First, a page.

When I was a youngster, one of my favorite books to borrow from my school libraryÂ was “Monsters Giants and Little Men from Mars” by Daniel Cohen. It features an exposition of all sorts of cryptozoological topics such as the titular monsters (Loch Ness etc…)Â giants (theÂ Cardiff giants**)Â and little men from mars (MIBs) plus many others. It’s written from a skeptical standpoint, but that fact went completely over myÂ youngÂ monster-loving head (similarly it wasn’t until cartoon network reruns ofÂ Scooby-Doo that I would realize that the entire point of the show was that the monsters were never real***).
When my daughter became a fan of the DisneyÂ show Gravity Falls (think X-files for kids without the god-awful myth-arc episodes) IÂ remembered Cohen and bought a copy off the internet for her. She immediately lost it so thoroughly that if Cohen ever writes another edition, he canÂ add a chapter aboutÂ my disappearingÂ copy. I bought another, but fortunately they’re ridiculously inexpensive.Â She’s neverÂ read thisÂ one either. Oh well…
While I was hunting down that second copy, I discovered that Cohen had written a few additional books (a few hundred actually) including a set of young adult encyclopedias on various subjects ofÂ interest to gamers (actually, he describes them, to paraphrase, as “subjects of interest to [“reluctant … and not especially gifted”] readers”Â ) but to be fair he did plenty of his writing in the period preceding fantasy gaming so perhaps he didn’t anticipate this use of his work.
Each of these Encyclopedias is about 300 pages long and while entries are given only a cursory review and the style is simple, that makes them easy to read quickly and allows them to cover a variety of topics. This, coupled with the fact they cost betweenÂ a penny to a few dollars apiece makes them an excellent set of books to turn to for inspiration and interesting game ideas. The books do tend to have a disproportionate focus on the northeast region of America, but given the age in which they were written it’s not unreasonable that Cohen had best access to the area around his home and there is still plenty of variety to be found.
The Encyclopedia of Ghosts: This volume covers eight different categories of ghosts from famous ghosts toÂ animal ghosts to poltergeists.Â Two of my favorite entriesÂ in this book are Corder’s Skull (the skull of a hanged murderer is stolen and makes no end of mischief for those involved until it is buried in consecrated earth) and The Moving Coffins of Barbados (The coffins in a sealed family crypt are found in disarray each time it is opened).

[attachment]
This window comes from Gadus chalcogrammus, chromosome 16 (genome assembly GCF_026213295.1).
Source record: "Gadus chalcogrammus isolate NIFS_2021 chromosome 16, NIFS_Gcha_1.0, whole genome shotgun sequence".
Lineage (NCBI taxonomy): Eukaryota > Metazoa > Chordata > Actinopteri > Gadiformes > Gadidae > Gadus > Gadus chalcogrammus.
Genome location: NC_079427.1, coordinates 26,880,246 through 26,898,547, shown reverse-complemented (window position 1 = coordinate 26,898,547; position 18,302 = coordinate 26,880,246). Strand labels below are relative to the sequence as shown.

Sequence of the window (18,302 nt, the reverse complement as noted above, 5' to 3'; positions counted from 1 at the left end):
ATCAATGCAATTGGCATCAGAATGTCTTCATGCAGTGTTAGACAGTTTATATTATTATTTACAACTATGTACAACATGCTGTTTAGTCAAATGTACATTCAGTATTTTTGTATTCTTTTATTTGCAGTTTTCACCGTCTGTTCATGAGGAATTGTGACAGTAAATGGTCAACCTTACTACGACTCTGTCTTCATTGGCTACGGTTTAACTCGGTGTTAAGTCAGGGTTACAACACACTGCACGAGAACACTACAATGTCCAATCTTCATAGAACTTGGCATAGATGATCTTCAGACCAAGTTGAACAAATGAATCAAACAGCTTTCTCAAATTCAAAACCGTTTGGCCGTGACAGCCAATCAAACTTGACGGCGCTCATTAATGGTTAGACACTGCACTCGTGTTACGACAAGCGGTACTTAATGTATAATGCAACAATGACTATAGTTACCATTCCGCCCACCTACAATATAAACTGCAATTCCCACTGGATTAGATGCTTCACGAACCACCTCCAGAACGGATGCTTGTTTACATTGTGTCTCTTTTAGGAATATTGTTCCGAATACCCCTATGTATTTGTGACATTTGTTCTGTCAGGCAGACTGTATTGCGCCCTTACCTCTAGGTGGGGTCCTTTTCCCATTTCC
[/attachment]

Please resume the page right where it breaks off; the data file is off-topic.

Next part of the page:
The Encyclopedia of Monsters: By far the most expensive of the four books (Almost Four Dollars as I write this!) this one covers humanoids, creatures of land, sea, and air, creatures from folklore and others. Some examples: Gef the Talking Mongoose (an invisible talking mongoose that plays pranks on his host family and spies on their Â neighbors), Jenny Hanivers (fake dragons carved out of dried fish of the skate family), and the Skunk Ape (a relative of bigfoot with severe BO problems).
The Encyclopedia of the Strange: Strange objects, locations, people and events are covered in this book. Much of the contents is specific to our history and would have to be re-skinned (Atlantis and Lemuria, the Bermuda triangle, The Mary Celeste, etc..) however others can be used without much trouble. The Barisal Guns (strange sounds like cannon shots from a swamp) and the Great Siberian Explosion (a mysterious explosion that flattened a hundred square miles of SiberianÂ timberland)Â are examples of these.
The Encyclopedia of Unsolved Crimes:Â This book is a perfect source for plots or mysteries for your game, though it seems likely that some of these unsolved crimes have actually been solved since the book’s publicationÂ inÂ the lateÂ 80’s. Some of my favorites from this collection include the assassination of Georgi Markov (killed withÂ a poison laced bead driven into his leg with a special umbrella, supposedly for political reasons) and the case of Richard Hunne (a trial over a minor disagreement that resulted in Hunne’s murder and his corpse’s trial for heresy).
Many of Cohen’s books are interesting reading and cover a wide variety of topics. Though it’s doubtful they will ever get modern reprints, at least they can be had from second hand shops and sites like Amazon for only a few cents each.
Curse you, Neagley, your glowing descriptions of those tomes has precipitated a run on the books you link to, and the prices have skyrocketed as a result. I paid almost eight dollars for one of them.
Next time, please refer to such books as “income tax instructions” or calculus primers” and describe them as “a tedious read” or “makes toothache look interesting”.
Once again reading The Stew has cost me deep in the purse. There’s 22 bux I’ll never see again.
These look like great fun as inspiration. 🙂 It makes me think of some of the things I read as a child and the un-ironic and honest wonder I had at the creatures and places they laid out before me.